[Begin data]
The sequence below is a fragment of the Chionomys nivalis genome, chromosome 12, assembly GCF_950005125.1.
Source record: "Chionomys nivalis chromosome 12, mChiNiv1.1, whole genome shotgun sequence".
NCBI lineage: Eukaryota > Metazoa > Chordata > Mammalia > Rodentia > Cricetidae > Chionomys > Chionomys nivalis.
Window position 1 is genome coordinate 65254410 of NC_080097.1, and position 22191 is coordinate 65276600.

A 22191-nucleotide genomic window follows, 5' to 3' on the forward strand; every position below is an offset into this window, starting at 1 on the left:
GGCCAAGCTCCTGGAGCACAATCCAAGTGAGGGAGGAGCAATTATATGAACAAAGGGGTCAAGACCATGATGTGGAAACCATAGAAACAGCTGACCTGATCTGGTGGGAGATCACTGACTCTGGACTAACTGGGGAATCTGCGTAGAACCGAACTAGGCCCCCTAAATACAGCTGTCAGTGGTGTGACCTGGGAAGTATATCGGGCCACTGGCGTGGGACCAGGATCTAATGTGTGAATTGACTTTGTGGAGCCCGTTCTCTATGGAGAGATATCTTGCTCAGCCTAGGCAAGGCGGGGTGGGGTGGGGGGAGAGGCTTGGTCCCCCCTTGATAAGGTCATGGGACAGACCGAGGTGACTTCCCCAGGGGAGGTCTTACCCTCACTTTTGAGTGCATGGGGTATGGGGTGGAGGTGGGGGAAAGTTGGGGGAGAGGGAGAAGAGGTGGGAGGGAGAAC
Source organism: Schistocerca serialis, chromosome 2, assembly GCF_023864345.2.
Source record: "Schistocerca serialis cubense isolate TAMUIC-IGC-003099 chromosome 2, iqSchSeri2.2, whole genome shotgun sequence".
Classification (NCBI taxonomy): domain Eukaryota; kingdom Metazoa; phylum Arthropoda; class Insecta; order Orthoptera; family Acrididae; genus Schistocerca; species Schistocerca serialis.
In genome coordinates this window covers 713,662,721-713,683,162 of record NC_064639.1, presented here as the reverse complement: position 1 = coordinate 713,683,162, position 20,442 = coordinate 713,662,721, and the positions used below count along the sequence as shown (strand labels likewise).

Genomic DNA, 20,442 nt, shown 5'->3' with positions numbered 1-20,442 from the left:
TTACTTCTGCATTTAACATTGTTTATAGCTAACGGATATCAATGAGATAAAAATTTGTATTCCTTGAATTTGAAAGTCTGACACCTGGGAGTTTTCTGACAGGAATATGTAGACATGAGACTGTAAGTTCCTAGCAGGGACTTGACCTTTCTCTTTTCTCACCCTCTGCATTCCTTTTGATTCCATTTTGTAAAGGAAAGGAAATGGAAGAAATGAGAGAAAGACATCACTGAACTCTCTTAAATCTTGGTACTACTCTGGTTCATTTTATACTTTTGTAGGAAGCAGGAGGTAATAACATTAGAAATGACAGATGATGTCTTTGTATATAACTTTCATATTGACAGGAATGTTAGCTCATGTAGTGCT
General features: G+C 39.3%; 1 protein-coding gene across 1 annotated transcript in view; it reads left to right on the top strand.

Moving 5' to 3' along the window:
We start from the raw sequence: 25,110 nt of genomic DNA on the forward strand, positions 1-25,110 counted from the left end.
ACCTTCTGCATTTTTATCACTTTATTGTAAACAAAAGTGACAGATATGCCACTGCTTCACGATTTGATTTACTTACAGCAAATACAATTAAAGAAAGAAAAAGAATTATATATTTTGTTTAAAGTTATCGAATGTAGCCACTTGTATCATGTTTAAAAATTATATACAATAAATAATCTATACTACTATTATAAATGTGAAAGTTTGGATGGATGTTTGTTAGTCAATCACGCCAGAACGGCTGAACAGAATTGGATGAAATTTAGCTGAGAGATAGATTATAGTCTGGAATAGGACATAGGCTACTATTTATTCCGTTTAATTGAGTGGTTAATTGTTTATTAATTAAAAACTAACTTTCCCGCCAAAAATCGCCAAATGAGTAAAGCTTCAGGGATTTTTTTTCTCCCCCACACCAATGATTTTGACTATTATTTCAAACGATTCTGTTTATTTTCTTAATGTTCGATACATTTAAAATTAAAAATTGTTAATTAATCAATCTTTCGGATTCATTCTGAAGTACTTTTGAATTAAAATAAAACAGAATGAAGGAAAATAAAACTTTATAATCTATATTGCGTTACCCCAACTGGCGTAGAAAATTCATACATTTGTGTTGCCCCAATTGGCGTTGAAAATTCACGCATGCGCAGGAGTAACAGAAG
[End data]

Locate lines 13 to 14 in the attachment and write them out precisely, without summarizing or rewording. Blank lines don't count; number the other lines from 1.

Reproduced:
General features: G+C 39.3%; 1 protein-coding gene across 1 annotated transcript in view; it reads left to right on the top strand.

Moving 5' to 3' along the window: